A recent Fourth Circuit Court of Appeals decision may have far-reaching impacts on contractors performing federal government construction projects.[i] The court ruled that when the United States is “at war,” the statute of limitations on the False Claims Act (“FCA”) is extended until five years after the termination of hostilities. Since the U.S. has been embroiled in armed conflicts virtually since the end of World War II (1945),[ii] this ruling may affect all contractors who are performing government projects.
- 1. False Claims Act / Qui Tam Actions
The FCA (31 U.S.C. §§ 3729, et seq.) generally applies to two classes of misconduct. The first is the presentation of a claim knowing it to be false. The second is use of false documentation in support of a claim. In recent years, there have been numerous cases in which zealous government lawyers have sought to expand the use of the FCA by exploring new theories of its application. In fact, some commentators have indicated that the government may in fact be using filing of an FCA violation as a deterrent to otherwise meritorious contractor claims. In this instance, the Fourth Circuit has likely pushed the expansion of the FCA too far. The contractors are seeking review of this case to the U.S. Supreme Court.
Notably, this case was initiated through the FCA’s qui tam provisions. These provisions allow for people or groups not affiliated with the government (i.e., a private plaintiff or “Relator”) to sue in place of the government and keep a share of the proceeds (usually about 15-25%) that are recovered against the FCA violators.
- 2. Case Background
The Relator (Carter) alleged that the government contractors who were providing services to two military camps in Iraq were not purifying water during the term of the contract, and repeatedly misrepresented to the United States that they were indeed complying with the water purification specifications. Carter maintained that he and his fellow employees were instructed to submit timesheets for 12-hour workdays for work they performed on the water purification plant; however, Carter asserted that he was not actually working any hours during this time. Carter claimed he was part of an overall scheme by the contractor to overbill the government for labor which was not performed. Carter concluded that his contractor employer knowingly presented a false claim for payment to the government, and knowingly used false records to have false claims paid or approved by the government in violation of the FCA (§ 3729(a)(2)). If the contentions were proven, the contractor could have been subject to substantial penalties. However, because Carter filed his qui tam action after the six-year FCA statute of limitations had run, the trial court dismissed the complaint as untimely.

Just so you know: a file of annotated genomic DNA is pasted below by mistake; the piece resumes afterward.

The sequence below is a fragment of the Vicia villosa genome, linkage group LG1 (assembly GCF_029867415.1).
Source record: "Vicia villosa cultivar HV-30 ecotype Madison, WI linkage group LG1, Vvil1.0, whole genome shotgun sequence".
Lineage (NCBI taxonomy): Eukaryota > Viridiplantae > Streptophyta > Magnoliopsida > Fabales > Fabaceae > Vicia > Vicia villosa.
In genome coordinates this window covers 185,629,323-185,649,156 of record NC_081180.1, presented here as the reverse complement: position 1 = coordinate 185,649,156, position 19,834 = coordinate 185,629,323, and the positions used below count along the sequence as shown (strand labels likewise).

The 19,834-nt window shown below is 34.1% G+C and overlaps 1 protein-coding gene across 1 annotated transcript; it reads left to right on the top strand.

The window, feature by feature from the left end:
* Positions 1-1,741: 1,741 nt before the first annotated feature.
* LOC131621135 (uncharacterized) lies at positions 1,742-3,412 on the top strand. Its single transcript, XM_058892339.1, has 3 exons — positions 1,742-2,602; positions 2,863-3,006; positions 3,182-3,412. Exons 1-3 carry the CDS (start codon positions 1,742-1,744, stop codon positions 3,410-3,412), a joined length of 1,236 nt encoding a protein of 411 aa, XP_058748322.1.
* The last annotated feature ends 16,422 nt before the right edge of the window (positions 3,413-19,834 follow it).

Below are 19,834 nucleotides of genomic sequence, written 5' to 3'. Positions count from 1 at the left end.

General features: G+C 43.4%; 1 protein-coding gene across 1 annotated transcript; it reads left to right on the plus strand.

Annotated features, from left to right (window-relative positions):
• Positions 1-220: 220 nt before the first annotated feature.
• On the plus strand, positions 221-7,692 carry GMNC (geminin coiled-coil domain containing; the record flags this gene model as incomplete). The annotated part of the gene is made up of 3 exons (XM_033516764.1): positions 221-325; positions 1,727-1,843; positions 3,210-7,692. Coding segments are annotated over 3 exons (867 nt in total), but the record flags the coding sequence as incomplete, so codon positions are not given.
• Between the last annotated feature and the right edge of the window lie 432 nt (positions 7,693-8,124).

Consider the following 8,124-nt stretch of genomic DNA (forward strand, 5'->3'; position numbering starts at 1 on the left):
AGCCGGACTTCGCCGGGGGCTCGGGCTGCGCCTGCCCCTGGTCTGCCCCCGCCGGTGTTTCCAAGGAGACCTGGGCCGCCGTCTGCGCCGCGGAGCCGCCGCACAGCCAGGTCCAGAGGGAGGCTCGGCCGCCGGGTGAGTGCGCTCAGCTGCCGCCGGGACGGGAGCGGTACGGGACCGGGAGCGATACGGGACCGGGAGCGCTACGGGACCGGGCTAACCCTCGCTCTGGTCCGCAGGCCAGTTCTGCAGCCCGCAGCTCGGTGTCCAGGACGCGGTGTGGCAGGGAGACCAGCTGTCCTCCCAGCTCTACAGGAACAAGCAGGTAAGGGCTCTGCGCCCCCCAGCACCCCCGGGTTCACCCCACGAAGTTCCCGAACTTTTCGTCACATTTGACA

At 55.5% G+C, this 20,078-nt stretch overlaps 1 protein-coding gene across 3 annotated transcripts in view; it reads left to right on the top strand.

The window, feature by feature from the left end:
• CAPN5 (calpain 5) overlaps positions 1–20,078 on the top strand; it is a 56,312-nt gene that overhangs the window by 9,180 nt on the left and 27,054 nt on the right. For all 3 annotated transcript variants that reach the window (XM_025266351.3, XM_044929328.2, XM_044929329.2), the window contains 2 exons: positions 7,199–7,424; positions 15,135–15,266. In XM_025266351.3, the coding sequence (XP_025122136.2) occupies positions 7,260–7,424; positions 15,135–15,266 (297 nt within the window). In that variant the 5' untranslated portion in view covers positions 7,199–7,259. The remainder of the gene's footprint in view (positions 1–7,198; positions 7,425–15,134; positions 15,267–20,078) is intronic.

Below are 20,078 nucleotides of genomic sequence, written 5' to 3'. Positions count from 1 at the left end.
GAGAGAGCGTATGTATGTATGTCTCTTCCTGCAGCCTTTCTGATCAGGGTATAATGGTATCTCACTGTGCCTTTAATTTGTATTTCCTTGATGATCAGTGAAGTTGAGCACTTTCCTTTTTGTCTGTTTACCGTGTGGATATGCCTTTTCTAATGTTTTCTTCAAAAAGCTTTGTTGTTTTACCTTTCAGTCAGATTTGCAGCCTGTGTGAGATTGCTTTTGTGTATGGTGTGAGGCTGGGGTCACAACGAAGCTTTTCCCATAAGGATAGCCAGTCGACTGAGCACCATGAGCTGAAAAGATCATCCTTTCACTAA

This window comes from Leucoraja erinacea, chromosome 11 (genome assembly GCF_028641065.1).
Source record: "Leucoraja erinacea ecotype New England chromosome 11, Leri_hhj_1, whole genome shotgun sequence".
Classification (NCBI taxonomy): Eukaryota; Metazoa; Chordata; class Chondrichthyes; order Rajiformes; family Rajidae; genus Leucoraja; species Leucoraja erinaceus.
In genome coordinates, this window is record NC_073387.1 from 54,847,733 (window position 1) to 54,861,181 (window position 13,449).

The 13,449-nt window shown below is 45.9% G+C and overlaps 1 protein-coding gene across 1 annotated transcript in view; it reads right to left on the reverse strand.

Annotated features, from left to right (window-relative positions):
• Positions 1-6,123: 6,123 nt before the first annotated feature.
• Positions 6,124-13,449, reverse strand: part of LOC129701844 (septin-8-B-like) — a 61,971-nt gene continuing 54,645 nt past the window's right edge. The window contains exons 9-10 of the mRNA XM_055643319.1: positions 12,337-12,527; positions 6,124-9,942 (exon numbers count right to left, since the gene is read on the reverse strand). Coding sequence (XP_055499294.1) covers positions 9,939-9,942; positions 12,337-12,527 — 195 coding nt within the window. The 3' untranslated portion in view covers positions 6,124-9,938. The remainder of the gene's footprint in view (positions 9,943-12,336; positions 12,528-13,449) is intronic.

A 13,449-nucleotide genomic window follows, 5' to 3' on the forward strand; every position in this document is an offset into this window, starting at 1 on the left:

- 3. The Appellate Court’s Ruling
The Fourth Circuit Court of Appeals overturned the trial court, relying on the Wartime Suspension of Limitations Act (“WSLA”). 18 U.S.C. § 3287 (2011). The WLSA provides that when the U.S. is at war, the statutes of limitation pertaining to the FCA are suspended and extended until five years after the termination of hostilities. The court stated that the purpose of the WLSA, which is to combat fraud at times when the United States may not be able to act as quickly because it is engaged in “war,” would be thwarted were the court to require that the U.S. to be involved in a declared war for the act to apply. Thus, although the Iraq conflict was not a “declared war,” the Fourth Circuit found that the United States was “at war” in Iraq. Accordingly, since the purpose of the WSLA is to root out fraud against the United States during times of war, the court concluded the statute of limitations was tolled by the WLSA and Carter’s lawsuit was brought in a timely manner.
Finally, this case is not limited to military-related contracts. The broad wording of the case makes it applicable to all contracts, regardless of armed services involvement. This case will likely be interpreted as suspending the statute of limitations for all FCA claims brought during “wartime” (broadly interpreted), no matter the nature of the underlying contract.
Comment: This case raises the concern that extending the applicability of the FCA to false claims actions where the U.S. is not a plaintiff or intervenor could run contrary to its goals because to do so would incentivize private plaintiffs to delay filing their claims to maximize the potential recovery. If the purpose of the FCA is to root out fraud, it seems counterintuitive to allow Relators a strong financial incentive to permit claims to build up over time before they are filed, thereby increasing the Relator’s potential recovery. This argument did not convince appellate court justices, but now we will see how the Supreme Court deals with this issue. We will keep our readers advised of any further developments.
[i] United States, ex rel. Benjamin Carter v. Halliburton Co.; Kellogg Brown and Root Services, Inc.; Service Employees International, Inc.; KBR, Inc. Morgan, 710 F.3d 171 (4th Cir. 2013).
[ii] The U.S. has been involved in extensive military engagements in Korea, Vietnam, Kosovo, as well as twice in Iraq and in Afghanistan.